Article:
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POLITICS

Italy approves slashing number of MPs in referendum

Ballots were cast nationwide for a referendum on cutting parliament numbers, which passed easily with alost 70 percent voting in favour.

Italy approves slashing number of MPs in referendum
People vote at a polling station in Florence with Covid-19 precations in place. Photo: AFP
Italians voted in the constitutional referendum on Sunday and Monday, at the same time as local and regional elections were held.
 
Voters were asked whether to approve an amendment to the the Italian Constitution, which would reduce the number of MPs in parliament from 630 to 400 in the lower house, and from 315 to 200 in the Senate.
 
The yes vote prevailed with 69.64%, compared to 30,36% fort the no vote, the Ansa news agency reported.
 
Meanwhile regional elections were also held in seven regions: Veneto, Campania, Tuscany, Liguria, Marche, Puglia and Valle d'Aosta.
 
A center-right coalition led by the once-powerful League leader Matteo Salvini won in three Italian regions but failed to snatch the left-wing stronghold of Tuscany, where the close-fought battle was seen as decisive for the country – and for Salvini.

READ ALSO: Italy's government boosted as the right fails to take Tuscany in key vote

The right triumphed instead in its usual strongholds of Veneto and Liguria, as well as taking Marche.

This means 15 of Italy's regions are now ruled by the right-wing coalition, which is made up of Salvini's league,  Silvio Berlusconi's Forza Italia, and Fratelli d'Italia, led by Gioirgia Meloni.
 

But the defeat in the high-profile battle for the left-wing bastion of Tuscany, ruled by the left for 50 years, came as a blow for the right-wing coalition and a boost to the national government

 
The two-day vote went ahead despite a threatened resurgence of the coronavirus in Italy, which was the first country in Europe to go into lockdown and is now registering more than 1,500 new cases daily.

 

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ENERGY

Italy’s Draghi criticises Germany over latest energy plan

Outgoing Italian PM Mario Draghi condemned Germany’s €200-billion energy-prices shield, saying EU ‘must act together’.

Italy's Draghi criticises Germany over latest energy plan

Outgoing Italian Prime Minister Mario Draghi and his likely successor have criticised Germany’s 200-billion move to shield its citizens from rising energy prices, saying Europe must act together to tackle the energy crisis.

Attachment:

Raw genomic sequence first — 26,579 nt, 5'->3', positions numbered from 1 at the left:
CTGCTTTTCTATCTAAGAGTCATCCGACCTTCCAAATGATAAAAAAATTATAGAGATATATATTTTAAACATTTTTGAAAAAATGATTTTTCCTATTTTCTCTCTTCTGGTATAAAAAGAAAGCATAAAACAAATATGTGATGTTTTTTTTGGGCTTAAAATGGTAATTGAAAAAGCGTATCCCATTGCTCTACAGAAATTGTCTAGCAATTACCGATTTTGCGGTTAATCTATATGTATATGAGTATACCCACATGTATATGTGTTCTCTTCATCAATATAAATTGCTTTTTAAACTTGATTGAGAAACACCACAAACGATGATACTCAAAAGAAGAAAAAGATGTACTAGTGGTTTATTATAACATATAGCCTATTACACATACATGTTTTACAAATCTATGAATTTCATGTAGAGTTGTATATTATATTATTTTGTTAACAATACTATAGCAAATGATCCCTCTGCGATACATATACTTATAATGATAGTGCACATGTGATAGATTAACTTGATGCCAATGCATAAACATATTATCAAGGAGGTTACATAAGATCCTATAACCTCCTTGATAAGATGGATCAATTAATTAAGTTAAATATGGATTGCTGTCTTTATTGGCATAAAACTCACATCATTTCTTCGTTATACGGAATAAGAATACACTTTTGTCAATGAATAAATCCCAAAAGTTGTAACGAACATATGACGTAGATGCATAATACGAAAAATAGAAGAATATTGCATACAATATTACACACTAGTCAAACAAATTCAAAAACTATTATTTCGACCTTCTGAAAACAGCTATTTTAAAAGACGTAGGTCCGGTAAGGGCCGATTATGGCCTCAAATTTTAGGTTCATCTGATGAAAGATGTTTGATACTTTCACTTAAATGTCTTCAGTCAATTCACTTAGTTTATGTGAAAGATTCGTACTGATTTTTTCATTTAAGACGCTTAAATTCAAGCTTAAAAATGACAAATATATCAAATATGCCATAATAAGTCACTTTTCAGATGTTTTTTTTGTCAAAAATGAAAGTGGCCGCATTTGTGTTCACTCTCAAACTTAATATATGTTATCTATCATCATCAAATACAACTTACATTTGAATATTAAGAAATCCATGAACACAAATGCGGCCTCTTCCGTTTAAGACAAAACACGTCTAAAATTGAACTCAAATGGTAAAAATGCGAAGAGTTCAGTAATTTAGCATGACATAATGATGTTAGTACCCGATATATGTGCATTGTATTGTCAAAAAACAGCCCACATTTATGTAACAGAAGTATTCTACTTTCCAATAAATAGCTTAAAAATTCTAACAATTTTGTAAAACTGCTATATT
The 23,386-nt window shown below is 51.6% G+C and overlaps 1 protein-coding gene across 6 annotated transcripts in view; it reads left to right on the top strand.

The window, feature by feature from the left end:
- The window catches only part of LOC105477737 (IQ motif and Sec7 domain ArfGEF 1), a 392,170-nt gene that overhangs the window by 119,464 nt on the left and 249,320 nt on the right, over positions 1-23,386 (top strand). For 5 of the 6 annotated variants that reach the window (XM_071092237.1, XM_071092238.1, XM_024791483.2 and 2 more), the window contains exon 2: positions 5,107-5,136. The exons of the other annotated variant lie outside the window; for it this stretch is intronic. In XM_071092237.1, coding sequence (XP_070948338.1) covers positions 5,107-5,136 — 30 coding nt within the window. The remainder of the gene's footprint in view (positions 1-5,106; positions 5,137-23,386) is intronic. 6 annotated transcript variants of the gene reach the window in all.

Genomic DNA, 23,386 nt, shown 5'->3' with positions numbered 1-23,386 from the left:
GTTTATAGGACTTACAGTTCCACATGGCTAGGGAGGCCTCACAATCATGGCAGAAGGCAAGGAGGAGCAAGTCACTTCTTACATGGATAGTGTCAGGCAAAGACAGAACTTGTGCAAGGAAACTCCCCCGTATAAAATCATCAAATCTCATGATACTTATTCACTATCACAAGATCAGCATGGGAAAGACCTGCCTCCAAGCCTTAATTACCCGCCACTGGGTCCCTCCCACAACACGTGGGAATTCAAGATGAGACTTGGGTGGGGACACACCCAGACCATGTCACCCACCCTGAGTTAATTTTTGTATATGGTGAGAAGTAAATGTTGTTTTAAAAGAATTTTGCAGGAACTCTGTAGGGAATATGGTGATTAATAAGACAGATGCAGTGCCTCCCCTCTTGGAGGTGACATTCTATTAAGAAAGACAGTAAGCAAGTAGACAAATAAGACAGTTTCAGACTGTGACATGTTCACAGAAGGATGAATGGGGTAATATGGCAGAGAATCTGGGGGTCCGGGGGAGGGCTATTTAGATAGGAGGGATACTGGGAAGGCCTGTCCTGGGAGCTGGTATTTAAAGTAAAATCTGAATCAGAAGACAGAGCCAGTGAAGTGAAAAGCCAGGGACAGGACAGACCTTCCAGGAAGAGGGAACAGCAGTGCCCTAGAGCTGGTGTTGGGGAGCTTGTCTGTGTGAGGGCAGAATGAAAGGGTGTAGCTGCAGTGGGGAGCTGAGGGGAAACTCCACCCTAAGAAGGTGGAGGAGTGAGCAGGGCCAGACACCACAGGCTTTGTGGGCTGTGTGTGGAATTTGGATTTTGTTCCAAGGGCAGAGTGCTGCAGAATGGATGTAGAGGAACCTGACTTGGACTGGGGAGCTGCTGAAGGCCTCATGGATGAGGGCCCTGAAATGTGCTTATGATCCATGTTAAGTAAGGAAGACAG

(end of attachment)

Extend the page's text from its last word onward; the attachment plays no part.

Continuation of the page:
“Faced with the common threats of our times, we cannot divide ourselves according to the amount of room in our national budgets,” Draghi said in a press release on Thursday.

READ ALSO: Electricity bills in Italy to rise by 59 percent, warns power regulator

The statement came after Germany introduced a 200-billion ($194-billion) shield to protect households and businesses from soaring energy prices, 

The measure was Germany’s move in what the country’s Finance Minister Christian Lindner described as an “energy war over prosperity and freedom” with Russia.

“The energy crisis requires a response from Europe to reduce costs for families and businesses, to limit exceptional gains made by producers and importers, […] and to keep Europe united once against in the face of an emergency,” Draghi said, commenting on Germany’s move.

At a meeting of EU energy ministers in Brussels on Friday, Italy’s Roberto Cingolani reiterated Rome’s support for an EU-wide cap on the price of gas – something Draghi has long been calling for.

“Everyone has recognised that there is a priority at the moment, which is to bring down the cost of gas. But there is also a second priority, [that is] to avoid creating a shortage of gas in doing so,” Cingolani said.

READ ALSO: Portofino mayor offers residents €400 to offset energy bills

Draghi will only be in office for a few more weeks, after which he will likely be replaced by Giorgia Meloni, whose far-right Brothers of Italy party triumphed at last Sunday’s elections.

Like Draghi, Meloni has backed the idea of a European price cap thus far. 

Ahead of Friday’s energy meeting in Brussels, the soon-to-be new Italian PM also appeared to criticise Germany as she called for “an immediate European response” to the energy crisis.

“No member state can offer effective and long-term solutions on its own in the absence of a common strategy, not even those that appear less financially vulnerable,” she added.

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